As stated at the outset, Ontario’s Tory leader, Doug Ford, greeted the Alberta result with jubilation. Ever the right wing populist, Ford styles his regime as a ‘Government for the People’ that proudly proclaims that ‘Ontario is open for business.’ The Tories began their attack, after being elected last year, by cancelling an increase in the minimum wage and launching an attack on basic workplace rights. They tabled their first provincial budget on April 11 and it contains some staggeringly harmful cutbacks. Funding for the enforcement of employment standards has been gutted and a website for employers set up so they can ‘educate themselves’ on their legal obligations to workers! Public healthcare and education are attacked. The Ministry of Indigenous Affairs has been massively de-funded. Huge cuts to legal aid have been introduced and funding for legal representation in immigration and refugee cases has been discontinued. Unemployed and disabled people living on wretchedly inadequate social assistance benefits will have their incomes frozen. The Ontario Federation of Labour (the equivalent here of the TUC) has described it as a ‘scorched earth budget.’
The ‘blue wave’ may well extend beyond provincial politics this autumn, when a federal election will take place. Justin Trudeau’s government is beset by scandal and epitomises the inability of regimes of the neoliberal centre to fend off the challenge from the right. If the Conservative Party of Canada forms the government in Ottawa, the right wing tide will surge dramatically.
The conservative right is as much a work in progress as the agenda of austerity and privatisation it is most qualified to implement. Certainly, the UK experience since 2010 testifies to this. Margaret Thatcher viewed the sell off of the Royal Mail as ‘step too far’ but the far less formidable David Cameron felt able to take it. In much the same way, the conservative right in Canada is ready and able to inflict more damage than in previous decades. This is partly because the accumulating impact of austerity has so weakened the social infrastructure that present day cuts go right into the bone. Here in Ontario, Doug Ford’s brutal measures follow fifteen years of more stealthy but profoundly damaging Liberal austerity. It is also true that present attacks take place in the context of more than a decade of sluggish recovery for the global economy that appears to be going over to conditions of economic downturn. Government cutbacks are far more punishing when the need for a ‘social safety net’ is at its greatest.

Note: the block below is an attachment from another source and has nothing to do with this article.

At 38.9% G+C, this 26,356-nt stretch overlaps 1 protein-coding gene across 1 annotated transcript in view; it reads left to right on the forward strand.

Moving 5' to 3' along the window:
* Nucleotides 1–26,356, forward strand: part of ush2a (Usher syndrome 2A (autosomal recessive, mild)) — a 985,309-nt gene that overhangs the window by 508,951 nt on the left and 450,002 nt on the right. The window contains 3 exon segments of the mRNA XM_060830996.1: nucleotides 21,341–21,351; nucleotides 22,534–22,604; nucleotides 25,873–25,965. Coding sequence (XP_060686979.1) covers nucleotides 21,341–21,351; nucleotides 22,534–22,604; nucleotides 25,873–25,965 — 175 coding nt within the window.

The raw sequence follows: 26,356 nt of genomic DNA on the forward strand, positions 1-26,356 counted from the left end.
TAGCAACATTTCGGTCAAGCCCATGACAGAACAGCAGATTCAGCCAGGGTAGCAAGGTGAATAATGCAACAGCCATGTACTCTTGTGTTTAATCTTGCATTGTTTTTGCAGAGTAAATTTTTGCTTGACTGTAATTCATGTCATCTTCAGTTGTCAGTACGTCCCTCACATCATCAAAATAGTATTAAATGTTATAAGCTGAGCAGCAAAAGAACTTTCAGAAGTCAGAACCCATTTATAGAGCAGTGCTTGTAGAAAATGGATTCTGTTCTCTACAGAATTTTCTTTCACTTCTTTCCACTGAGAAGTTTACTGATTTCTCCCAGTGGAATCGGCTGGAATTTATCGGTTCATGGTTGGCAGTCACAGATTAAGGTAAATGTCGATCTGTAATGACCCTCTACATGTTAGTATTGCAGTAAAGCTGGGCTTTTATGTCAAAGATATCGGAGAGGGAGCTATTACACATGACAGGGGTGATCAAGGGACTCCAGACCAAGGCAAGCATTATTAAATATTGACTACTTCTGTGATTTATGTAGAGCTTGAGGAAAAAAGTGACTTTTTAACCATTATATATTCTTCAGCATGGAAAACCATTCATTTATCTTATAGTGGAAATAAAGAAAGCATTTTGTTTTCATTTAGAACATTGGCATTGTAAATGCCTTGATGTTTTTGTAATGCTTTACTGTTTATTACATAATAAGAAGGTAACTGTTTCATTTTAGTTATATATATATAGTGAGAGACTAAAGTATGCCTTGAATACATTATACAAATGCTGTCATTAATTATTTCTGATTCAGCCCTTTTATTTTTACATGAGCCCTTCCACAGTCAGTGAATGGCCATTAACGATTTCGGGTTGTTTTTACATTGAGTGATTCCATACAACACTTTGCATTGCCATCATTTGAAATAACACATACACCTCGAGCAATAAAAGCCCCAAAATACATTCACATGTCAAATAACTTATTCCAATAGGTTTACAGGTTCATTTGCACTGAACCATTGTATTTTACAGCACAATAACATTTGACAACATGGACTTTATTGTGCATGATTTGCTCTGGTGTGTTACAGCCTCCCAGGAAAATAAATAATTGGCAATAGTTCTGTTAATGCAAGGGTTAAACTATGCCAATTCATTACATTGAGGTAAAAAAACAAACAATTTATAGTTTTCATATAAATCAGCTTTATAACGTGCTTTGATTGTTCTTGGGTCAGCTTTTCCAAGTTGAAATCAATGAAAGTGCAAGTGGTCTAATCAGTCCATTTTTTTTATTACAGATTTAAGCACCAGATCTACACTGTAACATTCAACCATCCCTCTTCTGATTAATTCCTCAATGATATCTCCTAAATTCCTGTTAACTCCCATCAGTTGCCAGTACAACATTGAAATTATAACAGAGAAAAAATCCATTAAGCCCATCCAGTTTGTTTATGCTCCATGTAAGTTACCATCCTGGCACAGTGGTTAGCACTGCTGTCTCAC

The conservatives in Canada, moreover, very much in line with developments internationally, are moving in ever more right wing directions. When he ran for party leader in Ontario, Doug Ford was not the choice of the conservative establishment but a populist maverick, with disturbingly friendly relations with religious bigots and far right racists. The federal party leader, Andrew Scheer, has become notorious for his connection to such people. The far right in Canada has made a point of linking its racism to climate denial and calls for the building of more pipelines. Scheer spoke at one of their rallies in Ottawa, where he shared the stage with the notorious white supremacist, Faith Goldy, who received a disturbing 25,000 votes when she ran in the Toronto mayoral race. The conservative right’s commitment to deepening austerity is matched by a dangerous pushing of the boundaries in terms of overt racism and xenophobia.
Resisting the Right
It is clear that the blue wave can’t be turned back by the neoliberal centre, whether that is represented by liberals or right wing social democrats who refuse to break with the austerity consensus. It is equally clear that mass social action is urgently required to disrupt and seriously challenge the hard right governments installed across Canada. In Ontario, a recent rally of teachers, students and parents against the the attack on public education was far larger than expected and it followed a walkout by over 100,000 school students. The prospects for the building of a working class common front of social resistance are increasing as people shake off initial shock and react with anger to the reality of the destructive agenda of Canada’s blue wave.
John Clarke became an organiser with the Ontario Coalition Against Poverty when it was formed in 1990 and has been involved in mobilising poor communities under attack ever since.